LONDON (Reuters) - The Bank of England has not ruled out more asset purchases to help Britain’s economy, even if their impact has weakened, the bank’s Deputy Governor Charlie Bean said in an interview published on Wednesday.
Earlier this month the BoE decided not to add to its 375 billion pounds of asset purchases to date, but in an interview with Bloomberg News, Bean said Britain’s economy was growing “weakly at best” and might shrink in the fourth quarter.
“Certainly we haven’t closed the door forever on further asset purchases and it would be incorrect to say that we’ve decided they’re ineffective at the current juncture,” Bean said.
“The bang for buck might be a bit less now than it was in 2009. That doesn’t mean to say that you don’t want to do any more of it, it just means that to get the same effect, actually you have to do even more than before,” he added.
Bean’s comments broadly fit the tone of remarks from King and other members of the BoE’s Monetary Policy Committee who addressed British legislators on Tuesday.
Paul Fisher, a BoE policymaker speaking alongside King, said Britain’s economy may well need more monetary easing next year.
Two other policymakers, Ben Broadbent and Martin Weale, said they might have backed more asset purchases in November had it not been for high inflation and a BoE transfer of money to the government that will provide about 35 billion pounds’ stimulus.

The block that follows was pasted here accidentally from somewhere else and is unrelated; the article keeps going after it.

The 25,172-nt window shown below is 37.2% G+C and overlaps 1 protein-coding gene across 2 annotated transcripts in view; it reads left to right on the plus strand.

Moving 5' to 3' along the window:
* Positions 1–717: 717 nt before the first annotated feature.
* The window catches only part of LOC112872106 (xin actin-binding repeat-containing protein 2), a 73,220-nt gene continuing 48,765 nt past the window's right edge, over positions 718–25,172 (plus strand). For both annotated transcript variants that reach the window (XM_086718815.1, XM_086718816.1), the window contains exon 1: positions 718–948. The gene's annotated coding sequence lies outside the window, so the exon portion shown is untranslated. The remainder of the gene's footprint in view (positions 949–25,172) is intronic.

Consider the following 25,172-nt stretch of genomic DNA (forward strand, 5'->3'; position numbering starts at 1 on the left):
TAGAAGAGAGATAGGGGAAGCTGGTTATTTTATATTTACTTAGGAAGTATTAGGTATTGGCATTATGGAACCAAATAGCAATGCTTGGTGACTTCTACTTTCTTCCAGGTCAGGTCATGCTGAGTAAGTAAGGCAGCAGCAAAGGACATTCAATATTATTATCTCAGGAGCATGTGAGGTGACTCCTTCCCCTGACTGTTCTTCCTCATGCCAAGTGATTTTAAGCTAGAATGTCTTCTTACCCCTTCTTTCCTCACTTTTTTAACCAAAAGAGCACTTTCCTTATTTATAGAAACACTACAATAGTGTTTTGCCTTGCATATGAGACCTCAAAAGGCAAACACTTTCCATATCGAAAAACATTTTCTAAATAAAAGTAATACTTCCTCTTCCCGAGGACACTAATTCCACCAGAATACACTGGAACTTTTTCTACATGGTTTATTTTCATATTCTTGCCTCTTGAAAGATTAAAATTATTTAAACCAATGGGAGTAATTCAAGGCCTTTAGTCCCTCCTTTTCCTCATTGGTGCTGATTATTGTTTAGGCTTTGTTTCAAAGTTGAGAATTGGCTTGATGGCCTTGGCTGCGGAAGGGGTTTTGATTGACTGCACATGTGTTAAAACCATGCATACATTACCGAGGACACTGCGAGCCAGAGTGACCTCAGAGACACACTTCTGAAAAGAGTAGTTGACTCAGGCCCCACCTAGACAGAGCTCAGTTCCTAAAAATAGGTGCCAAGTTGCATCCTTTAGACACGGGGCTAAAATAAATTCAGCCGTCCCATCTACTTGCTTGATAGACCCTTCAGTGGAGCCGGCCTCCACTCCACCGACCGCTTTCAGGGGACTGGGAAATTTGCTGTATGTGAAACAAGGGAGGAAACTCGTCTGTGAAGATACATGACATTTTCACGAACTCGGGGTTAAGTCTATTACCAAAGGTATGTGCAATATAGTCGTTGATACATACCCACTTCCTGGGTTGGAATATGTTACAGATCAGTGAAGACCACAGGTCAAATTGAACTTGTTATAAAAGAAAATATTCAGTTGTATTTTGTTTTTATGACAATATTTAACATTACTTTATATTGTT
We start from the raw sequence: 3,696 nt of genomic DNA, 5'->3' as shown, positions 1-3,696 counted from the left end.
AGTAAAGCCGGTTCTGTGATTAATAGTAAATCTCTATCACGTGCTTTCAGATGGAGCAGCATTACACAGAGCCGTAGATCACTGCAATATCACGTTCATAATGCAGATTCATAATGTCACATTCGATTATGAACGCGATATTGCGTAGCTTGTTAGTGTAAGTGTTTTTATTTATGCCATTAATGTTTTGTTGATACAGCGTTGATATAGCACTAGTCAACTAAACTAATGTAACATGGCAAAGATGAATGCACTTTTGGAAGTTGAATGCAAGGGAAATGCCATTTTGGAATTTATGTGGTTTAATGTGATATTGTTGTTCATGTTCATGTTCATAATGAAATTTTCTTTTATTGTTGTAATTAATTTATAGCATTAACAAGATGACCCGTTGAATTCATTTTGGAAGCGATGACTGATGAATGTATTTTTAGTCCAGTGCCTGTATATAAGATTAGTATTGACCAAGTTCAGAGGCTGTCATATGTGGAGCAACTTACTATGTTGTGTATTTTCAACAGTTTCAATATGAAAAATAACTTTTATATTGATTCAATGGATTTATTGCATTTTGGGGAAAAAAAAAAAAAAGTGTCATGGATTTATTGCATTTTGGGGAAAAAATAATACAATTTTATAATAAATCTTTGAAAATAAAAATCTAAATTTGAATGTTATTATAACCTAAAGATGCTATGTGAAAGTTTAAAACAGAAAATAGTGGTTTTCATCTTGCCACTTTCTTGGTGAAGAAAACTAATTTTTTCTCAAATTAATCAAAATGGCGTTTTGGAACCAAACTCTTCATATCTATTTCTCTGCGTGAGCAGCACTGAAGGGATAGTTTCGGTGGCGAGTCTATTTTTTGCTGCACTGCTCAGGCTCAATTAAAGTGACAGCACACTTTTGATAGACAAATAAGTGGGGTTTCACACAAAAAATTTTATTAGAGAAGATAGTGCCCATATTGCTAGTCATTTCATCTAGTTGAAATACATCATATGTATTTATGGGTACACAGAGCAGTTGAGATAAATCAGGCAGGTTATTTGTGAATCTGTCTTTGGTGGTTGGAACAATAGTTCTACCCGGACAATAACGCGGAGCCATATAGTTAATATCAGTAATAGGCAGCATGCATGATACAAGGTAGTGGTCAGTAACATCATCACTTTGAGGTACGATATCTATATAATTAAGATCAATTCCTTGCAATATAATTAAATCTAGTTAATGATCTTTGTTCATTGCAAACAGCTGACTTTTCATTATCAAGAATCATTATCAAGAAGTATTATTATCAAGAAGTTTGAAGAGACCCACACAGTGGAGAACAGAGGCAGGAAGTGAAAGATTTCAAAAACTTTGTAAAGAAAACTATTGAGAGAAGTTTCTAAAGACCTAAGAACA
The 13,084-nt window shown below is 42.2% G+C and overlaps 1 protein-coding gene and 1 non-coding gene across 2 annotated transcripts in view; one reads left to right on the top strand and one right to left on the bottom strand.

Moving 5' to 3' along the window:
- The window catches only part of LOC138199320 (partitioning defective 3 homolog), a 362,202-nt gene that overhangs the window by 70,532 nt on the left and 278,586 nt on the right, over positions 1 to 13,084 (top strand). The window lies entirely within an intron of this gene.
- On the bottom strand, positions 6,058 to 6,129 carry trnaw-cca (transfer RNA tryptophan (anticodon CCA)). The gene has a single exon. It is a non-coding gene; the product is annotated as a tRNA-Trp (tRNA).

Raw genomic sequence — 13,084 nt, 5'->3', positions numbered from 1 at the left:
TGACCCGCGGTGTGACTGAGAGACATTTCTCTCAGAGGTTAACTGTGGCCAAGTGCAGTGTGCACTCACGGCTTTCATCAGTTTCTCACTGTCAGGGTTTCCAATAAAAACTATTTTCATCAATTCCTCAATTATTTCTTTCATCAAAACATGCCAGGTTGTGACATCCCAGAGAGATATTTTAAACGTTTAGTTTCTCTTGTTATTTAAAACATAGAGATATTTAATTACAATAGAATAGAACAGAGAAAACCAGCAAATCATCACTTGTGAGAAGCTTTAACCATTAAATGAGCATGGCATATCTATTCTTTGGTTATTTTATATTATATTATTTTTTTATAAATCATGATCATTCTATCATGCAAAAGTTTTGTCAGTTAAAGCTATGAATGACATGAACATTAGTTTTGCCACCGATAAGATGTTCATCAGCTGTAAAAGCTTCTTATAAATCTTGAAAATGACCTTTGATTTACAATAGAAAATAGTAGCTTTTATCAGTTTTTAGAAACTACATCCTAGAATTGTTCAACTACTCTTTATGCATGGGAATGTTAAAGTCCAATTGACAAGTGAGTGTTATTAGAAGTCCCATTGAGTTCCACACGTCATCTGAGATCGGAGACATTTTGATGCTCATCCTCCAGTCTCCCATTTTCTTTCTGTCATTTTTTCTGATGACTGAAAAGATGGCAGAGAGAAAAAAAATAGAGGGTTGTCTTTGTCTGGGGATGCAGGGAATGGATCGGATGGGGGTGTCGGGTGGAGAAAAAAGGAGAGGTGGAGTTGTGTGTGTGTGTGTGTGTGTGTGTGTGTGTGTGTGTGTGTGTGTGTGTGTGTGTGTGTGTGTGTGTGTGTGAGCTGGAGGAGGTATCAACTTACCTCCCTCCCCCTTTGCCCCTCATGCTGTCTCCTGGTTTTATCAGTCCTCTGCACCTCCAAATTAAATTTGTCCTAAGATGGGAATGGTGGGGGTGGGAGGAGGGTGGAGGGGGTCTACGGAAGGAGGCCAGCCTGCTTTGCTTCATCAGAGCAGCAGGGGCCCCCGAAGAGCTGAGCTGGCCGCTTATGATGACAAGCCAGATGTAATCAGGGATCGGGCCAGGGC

“Taken in concert with ... surprisingly dovish comments at yesterday’s Treasury Committee hearing, Mr Bean’s comments point to an MPC ready to undertake further stimulus should the economy deteriorate,” said Barclays economist Chris Crowe.
Underlying growth in Britain was moderate, Bean said, and the sovereign debt crisis in the euro zone remained the biggest threat to Britain’s economy, as well as weighing on business confidence.
This potentially weakened the effectiveness of a new BoE stimulus programme, the Funding for Lending Scheme, which offers banks cheap credit if they lend more to business and households.
“You can lead a horse to water, but you can’t make it drink,” Bean said. “You know if they’re concerned about the degree of uncertainty, and that being the dominant factor, reducing the rate that’s being charged may have modest effects.”
Bean agreed earlier this week to serve an extra year at the BoE, until June 2014, to smooth the transition for Bank of Canada chief Mark Carney, who will succeed Mervyn King as BoE governor in July.
Carney’s hiring was “a bit of a coup” for Britain, Bean said.
“He’s an extremely impressive individual, the times I’ve come across him at international meetings,” Bean said. “He can always be relied upon to make telling, insightful contributions, so I think he will be a really fantastic governor - just the sort of person we need at the current juncture.” (Reporting by David Milliken; Editing by Ruth Pitchford)